It was in the 1960s and 70s when two young enthusiasts, Anant Pai and Pran Kumar Sharma (Pran) started publishing comic strips in Indian dailies. Anant Pai was a junior executive at The Times of India books division. Back then, the Times of India (TOI) had launched Indrajal Comics. At the same time, Pran, who was working as a cartoonist with a Delhi-based daily, started the comic strip Daabu. We take a closer look at the discourse of Indian comics.
One of India’s best-selling comic book series, Amar Chitra Katha was started by Anant Pai in 1967. The comics were based on Indian history and mythology, giving young readers a delightful read of India’s past. The mythological comics depicted characters from classic epics and religious stories, and the history-based comics narrated events of India’s past, basing them on leaders, freedom fighters and revolutionaries. During the 1980s, when the comics were at the height of popularity, it was translated into almost ten regional languages, selling half a million copies each month. Some issues also had foreign translations.
Pran Kumar Sharma, popularly known as Pran, created Chacha Chaudhary in 1971. The basis of this character was drawn from Indian family tradition. According to Pran, every family had a wise elderly person who would resolve every issue of the household and community at large with his own punch of humor. The middle-class backdrop of the comic series derives from the author’s childhood. The comic series found ardent fans, not only among the children but also among the young adults who identified with that middle-class setup of the 1970s and 80s.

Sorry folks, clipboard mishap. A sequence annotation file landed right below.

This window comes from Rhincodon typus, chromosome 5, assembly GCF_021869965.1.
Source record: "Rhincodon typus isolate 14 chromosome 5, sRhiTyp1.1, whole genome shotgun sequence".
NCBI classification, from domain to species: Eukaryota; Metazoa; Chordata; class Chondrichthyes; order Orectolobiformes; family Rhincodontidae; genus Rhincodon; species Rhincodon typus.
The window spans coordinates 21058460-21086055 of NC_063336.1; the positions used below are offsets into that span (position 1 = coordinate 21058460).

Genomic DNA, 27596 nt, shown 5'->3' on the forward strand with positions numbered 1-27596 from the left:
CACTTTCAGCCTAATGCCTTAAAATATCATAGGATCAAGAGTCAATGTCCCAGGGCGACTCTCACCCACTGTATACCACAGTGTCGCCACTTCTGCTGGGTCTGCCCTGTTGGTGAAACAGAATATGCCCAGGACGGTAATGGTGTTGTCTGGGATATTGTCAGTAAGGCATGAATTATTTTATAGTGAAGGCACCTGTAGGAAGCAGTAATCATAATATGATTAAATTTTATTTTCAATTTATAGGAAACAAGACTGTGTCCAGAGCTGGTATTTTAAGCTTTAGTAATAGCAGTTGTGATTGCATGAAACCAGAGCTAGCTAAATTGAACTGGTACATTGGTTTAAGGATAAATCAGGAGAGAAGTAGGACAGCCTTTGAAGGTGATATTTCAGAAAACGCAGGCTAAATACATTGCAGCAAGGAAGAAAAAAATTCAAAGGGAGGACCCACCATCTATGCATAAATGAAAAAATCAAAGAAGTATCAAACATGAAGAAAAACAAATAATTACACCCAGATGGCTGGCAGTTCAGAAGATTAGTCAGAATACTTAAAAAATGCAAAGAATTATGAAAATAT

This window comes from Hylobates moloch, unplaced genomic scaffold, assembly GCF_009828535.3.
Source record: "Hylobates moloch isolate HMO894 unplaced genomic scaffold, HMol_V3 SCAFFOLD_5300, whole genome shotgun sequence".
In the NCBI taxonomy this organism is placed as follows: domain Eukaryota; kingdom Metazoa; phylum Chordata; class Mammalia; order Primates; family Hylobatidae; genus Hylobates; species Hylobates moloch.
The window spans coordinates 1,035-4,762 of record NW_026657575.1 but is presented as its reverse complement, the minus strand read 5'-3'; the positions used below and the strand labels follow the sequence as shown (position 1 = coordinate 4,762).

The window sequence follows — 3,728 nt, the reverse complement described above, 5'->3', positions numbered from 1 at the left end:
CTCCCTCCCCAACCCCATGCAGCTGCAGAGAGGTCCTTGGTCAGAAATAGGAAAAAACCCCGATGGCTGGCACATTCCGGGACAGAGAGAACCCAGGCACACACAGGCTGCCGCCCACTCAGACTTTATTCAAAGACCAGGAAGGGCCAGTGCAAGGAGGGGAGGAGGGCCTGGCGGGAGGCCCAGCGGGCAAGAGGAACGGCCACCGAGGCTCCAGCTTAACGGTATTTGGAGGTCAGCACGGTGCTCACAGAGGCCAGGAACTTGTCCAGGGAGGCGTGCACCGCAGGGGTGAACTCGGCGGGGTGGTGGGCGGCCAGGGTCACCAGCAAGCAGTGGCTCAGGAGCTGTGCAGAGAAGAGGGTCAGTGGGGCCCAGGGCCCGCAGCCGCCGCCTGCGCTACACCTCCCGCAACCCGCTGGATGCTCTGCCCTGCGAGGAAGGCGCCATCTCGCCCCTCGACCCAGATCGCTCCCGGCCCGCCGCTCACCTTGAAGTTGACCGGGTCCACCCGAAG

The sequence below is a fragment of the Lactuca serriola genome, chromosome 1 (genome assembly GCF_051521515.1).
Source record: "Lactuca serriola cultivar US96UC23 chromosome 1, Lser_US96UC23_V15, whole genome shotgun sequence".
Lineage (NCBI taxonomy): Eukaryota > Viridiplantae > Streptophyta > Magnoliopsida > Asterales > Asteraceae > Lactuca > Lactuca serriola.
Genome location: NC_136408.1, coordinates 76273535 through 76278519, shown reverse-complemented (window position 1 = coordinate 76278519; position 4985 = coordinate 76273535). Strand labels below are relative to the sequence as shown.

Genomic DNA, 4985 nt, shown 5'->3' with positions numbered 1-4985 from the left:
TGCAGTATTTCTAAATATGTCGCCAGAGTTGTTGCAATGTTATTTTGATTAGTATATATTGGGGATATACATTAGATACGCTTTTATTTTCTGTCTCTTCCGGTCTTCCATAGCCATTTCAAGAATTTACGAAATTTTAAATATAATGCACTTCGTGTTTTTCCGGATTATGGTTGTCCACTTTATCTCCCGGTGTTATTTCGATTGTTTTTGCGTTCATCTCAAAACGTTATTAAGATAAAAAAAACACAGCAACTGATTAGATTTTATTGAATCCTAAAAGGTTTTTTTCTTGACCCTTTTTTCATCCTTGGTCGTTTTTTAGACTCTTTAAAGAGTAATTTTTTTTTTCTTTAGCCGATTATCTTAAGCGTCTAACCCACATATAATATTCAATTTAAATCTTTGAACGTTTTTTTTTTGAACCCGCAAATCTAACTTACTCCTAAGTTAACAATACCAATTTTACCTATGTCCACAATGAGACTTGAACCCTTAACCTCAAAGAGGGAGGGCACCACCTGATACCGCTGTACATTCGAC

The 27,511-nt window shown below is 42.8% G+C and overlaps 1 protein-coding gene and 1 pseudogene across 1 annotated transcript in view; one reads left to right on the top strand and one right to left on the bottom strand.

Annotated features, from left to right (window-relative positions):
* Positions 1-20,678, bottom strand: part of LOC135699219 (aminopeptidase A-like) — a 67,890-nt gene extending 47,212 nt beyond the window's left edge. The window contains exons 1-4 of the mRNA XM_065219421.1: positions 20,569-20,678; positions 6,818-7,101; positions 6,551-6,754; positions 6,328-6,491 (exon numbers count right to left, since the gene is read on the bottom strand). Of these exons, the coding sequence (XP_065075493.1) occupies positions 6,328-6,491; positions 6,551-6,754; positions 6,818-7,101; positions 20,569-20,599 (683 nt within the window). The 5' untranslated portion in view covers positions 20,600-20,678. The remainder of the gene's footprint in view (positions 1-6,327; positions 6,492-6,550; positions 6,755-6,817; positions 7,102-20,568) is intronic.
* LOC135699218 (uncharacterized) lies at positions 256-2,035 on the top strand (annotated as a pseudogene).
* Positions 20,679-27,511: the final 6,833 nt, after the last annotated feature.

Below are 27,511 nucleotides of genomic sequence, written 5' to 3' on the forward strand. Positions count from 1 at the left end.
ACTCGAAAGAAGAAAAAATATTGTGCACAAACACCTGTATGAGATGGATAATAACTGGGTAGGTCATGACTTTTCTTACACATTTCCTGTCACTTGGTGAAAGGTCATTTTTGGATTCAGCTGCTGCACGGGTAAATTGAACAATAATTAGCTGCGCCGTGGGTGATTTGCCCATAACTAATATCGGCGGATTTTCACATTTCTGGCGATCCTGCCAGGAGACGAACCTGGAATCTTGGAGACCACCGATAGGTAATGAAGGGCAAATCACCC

This comic series was launched in 1980 and has been synonymous with our growing years. Almost all of us can remember stealing a quick read of Shikari Shambu during exams. The simple Supandi was, however, the undisputed mass favorite. Anant Pai was the pioneer again, launching a comic magazine for school children, drawing stories and characters of simplicity, innocence, heroism, and all that was needed to make us believe that such goodness does, indeed, exist.
A Bengali comic strip, Batul the Great is a superhero who wears a pink vest and black shorts. Created by Narayan Debnath (who holds the record of the longest-running comics by an individual artist for Handa Bhonda comics, which has been in circulation for 53 years), Batul is unlike any other superhero. The character was created when the author was walking down College Street, Kolkata. During the war of liberation of Bangladesh, the author added elements of invincibility, on growing demand from readers and patrons. This was done to instill a sense of victory and power among the masses. Batul was the ‘friendly neighborhood superhero’ for children in Bengali households.
The tagline of this comic book reads, ‘Gyan badhaye, Dimag chalaye’ (increases your knowledge, exercises your brain). If you had this as your daily supplement, then you didn’t need any health supplement. Lotpot is a Hindi comic book, and the first issue hit the stands in 1969. From then until now, it has been entertaining kids with Motu and Patlu and many other cartoons. The circulation of this Hindi comic book has reached 175,000.